Update on DNA analysis for all unidentified human remains: our main laboratory that OSP uses, the University of North Texas, has been shut down and non-operational for the last 8 weeks. We will not see DNA results on any of our UPs for quite some time. A realistic timeline would probably be well over a year.
These are frustrating facts, but I think a well-educated public is a stronger public. We strive for identifications every day with other means besides DNA: dental records comparisons, fingerprints (if available), tattoos, circumstantial evidence, etc. The truth is it can be difficult to find dental records for missing persons, as most adults don't really advertise to their family/friends who their dentist is. If we have a skull and mandible of an unidentified decedent, this is clearly the most efficient way to exclude individuals and possibly identify our decedent and bring resolutions to families.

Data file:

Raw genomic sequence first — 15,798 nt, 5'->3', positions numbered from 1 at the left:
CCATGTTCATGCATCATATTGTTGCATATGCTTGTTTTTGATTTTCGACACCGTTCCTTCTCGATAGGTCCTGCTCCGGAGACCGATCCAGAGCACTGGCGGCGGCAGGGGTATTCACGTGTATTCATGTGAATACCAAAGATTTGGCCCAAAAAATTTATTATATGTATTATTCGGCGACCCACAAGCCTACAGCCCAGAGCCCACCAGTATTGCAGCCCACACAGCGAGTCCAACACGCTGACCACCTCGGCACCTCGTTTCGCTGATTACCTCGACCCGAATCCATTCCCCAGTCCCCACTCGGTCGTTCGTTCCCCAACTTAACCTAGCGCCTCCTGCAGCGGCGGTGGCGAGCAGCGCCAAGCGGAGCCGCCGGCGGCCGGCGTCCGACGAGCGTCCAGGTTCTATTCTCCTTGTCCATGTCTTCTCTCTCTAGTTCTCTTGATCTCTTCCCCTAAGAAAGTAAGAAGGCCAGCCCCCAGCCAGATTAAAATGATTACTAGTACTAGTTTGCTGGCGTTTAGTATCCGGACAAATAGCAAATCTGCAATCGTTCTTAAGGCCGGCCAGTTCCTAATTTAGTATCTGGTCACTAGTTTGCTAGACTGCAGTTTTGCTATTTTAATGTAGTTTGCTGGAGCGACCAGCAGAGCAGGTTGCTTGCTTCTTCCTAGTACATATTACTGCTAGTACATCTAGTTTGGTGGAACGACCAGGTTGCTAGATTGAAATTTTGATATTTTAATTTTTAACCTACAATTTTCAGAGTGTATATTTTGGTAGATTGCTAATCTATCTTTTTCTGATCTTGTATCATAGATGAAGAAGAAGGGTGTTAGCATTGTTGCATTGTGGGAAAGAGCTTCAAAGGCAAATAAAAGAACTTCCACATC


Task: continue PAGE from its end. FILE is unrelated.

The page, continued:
Dentists offices purge records periodically, some every 7 years. Let your dentist know that if they are planning on purging your paper records, you want them for your personal files. I made this request to my dentist...he thought it was odd, but gave me the records when they were updating to digital files. It doesn't hurt, and even if your dental profile changes over the years, there are still physical features caught in x-rays that can be beneficial for identification. Thanks for listening, and thank you for the tips! Dr. Nici